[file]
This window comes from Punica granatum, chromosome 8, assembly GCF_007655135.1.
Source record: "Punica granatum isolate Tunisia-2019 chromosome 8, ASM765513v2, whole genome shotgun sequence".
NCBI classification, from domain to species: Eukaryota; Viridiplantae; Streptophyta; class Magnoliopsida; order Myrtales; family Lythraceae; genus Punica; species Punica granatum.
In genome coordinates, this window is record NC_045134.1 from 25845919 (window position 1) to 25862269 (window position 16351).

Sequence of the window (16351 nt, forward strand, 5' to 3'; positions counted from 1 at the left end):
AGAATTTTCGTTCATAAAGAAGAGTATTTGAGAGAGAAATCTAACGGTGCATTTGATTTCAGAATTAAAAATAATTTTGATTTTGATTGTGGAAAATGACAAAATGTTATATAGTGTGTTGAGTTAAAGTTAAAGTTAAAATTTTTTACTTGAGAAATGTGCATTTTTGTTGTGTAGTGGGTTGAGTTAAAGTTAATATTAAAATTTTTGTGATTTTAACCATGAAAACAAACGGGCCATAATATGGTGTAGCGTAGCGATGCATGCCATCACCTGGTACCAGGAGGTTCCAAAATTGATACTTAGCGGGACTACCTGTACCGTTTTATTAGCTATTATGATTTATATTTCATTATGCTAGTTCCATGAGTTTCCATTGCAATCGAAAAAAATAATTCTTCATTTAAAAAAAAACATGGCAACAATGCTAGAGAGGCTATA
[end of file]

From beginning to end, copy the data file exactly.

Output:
This window comes from Punica granatum, chromosome 8, assembly GCF_007655135.1.
Source record: "Punica granatum isolate Tunisia-2019 chromosome 8, ASM765513v2, whole genome shotgun sequence".
NCBI classification, from domain to species: Eukaryota; Viridiplantae; Streptophyta; class Magnoliopsida; order Myrtales; family Lythraceae; genus Punica; species Punica granatum.
In genome coordinates, this window is record NC_045134.1 from 25845919 (window position 1) to 25862269 (window position 16351).

Sequence of the window (16351 nt, forward strand, 5' to 3'; positions counted from 1 at the left end):
AGAATTTTCGTTCATAAAGAAGAGTATTTGAGAGAGAAATCTAACGGTGCATTTGATTTCAGAATTAAAAATAATTTTGATTTTGATTGTGGAAAATGACAAAATGTTATATAGTGTGTTGAGTTAAAGTTAAAGTTAAAATTTTTTACTTGAGAAATGTGCATTTTTGTTGTGTAGTGGGTTGAGTTAAAGTTAATATTAAAATTTTTGTGATTTTAACCATGAAAACAAACGGGCCATAATATGGTGTAGCGTAGCGATGCATGCCATCACCTGGTACCAGGAGGTTCCAAAATTGATACTTAGCGGGACTACCTGTACCGTTTTATTAGCTATTATGATTTATATTTCATTATGCTAGTTCCATGAGTTTCCATTGCAATCGAAAAAAATAATTCTTCATTTAAAAAAAAACATGGCAACAATGCTAGAGAGGCTATA